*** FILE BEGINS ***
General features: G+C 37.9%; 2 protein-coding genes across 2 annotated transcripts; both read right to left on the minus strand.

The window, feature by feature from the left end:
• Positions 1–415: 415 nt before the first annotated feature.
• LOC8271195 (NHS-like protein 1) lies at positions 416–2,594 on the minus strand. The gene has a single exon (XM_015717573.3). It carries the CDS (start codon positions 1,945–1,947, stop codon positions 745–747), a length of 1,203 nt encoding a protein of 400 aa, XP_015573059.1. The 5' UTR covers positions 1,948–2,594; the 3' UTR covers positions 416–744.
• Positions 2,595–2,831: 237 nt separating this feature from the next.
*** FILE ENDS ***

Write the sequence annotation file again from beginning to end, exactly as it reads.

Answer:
General features: G+C 37.9%; 2 protein-coding genes across 2 annotated transcripts; both read right to left on the minus strand.

The window, feature by feature from the left end:
• Positions 1–415: 415 nt before the first annotated feature.
• LOC8271195 (NHS-like protein 1) lies at positions 416–2,594 on the minus strand. The gene has a single exon (XM_015717573.3). It carries the CDS (start codon positions 1,945–1,947, stop codon positions 745–747), a length of 1,203 nt encoding a protein of 400 aa, XP_015573059.1. The 5' UTR covers positions 1,948–2,594; the 3' UTR covers positions 416–744.
• Positions 2,595–2,831: 237 nt separating this feature from the next.